We’ve found ourselves in the Forgotten Bottom neighborhood a handful of times over the years, most prominently when the Dupont Crescent section of the Schuylkill River Trail opened back in 2011. As the name suggests, this small neighborhood is off the beaten path, and it covers only a handful of blocks west of 34th Street and south of Grays Ferry Avenue. Despite its lilliputian size and the fact that most people have never heard of it, we’ve pushed its potential for many years because of easy access to West Philadelphia. The opening of the Pennovation Works just to the north of the neighborhood has made the area more attractive, as has the fact that it’s been included in the Penn Home Ownership Program since 2014.
Even though Forgotten Bottom has a lot going for it, it’s still seen relatively little new construction over the last several years. Repeatedly, we’ve reported on planned projects, but relatively few of those possible developments have actually come to fruition. A notable exception is the project going up at the corner of 36th & Wharton, after a 5 year delay. Another exception is the home under construction at 3616 Sears St., right around the corner. And if the ZBA says okay, yet another project should soon get underway in this neighborhood.
Developers purchased 3613-19 Sears St. a little less than a year ago, paying a little over $100K for the four properties. The lots are only 14′ wide and 47′ deep, which is a little too small to build homes by right. As a result, the developers are going to the ZBA this week, ostensibly looking to get a variance for open area and rear yard depth so they can build homes that people will want to buy (or rent). As we’ve said many times before, you’re ideally looking to build a home at least 39′ or 40′ deep, as building a shallower home tends to make for inferior living space, especially on the 2nd floor.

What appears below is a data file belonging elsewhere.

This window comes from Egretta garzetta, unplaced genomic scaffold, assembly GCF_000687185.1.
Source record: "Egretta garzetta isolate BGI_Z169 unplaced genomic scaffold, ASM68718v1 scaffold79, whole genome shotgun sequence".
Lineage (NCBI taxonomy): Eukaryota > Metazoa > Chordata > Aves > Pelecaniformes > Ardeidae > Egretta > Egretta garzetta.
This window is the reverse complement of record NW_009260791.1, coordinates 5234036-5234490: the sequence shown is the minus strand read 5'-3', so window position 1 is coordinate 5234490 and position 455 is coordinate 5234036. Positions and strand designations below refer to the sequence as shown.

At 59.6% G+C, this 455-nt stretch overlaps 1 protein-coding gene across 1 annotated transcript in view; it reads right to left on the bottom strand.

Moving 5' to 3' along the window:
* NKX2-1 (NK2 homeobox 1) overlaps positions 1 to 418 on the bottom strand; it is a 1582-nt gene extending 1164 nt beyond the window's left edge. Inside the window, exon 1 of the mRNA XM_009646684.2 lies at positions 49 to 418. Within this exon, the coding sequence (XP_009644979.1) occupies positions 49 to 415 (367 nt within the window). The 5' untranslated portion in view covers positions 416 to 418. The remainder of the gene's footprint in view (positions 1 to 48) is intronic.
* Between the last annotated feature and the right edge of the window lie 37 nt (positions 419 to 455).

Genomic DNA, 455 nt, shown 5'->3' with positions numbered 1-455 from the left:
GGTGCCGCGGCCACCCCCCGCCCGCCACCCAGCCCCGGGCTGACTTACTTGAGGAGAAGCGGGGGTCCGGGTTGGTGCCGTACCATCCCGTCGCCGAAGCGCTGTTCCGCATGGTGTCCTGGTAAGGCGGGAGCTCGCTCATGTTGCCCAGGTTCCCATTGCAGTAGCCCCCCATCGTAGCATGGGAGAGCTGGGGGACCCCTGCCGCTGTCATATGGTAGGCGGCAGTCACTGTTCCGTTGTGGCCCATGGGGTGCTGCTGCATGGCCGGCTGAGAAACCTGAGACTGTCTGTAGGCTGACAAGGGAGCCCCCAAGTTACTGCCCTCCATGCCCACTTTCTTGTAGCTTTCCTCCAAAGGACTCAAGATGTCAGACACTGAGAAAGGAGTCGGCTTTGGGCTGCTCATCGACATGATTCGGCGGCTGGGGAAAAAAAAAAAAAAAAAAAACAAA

One other thing to note, if the project gets approved and the homes get built, it seems someone will need to find a new home for the boat that’s been parked on the block for who knows how long.
Assuming this project moves forward successfully, it could be a sign that developers are finally taking notice of Forgotten Bottom. The good news is that there’s still plenty of opportunity in the area, with another large vacant lot sitting around waiting to get redeveloped on this very block. It wouldn’t surprise us in the least to come back here in a few months and find construction replacing the zoning notices and new zoning notices on the vacant lot pictured above.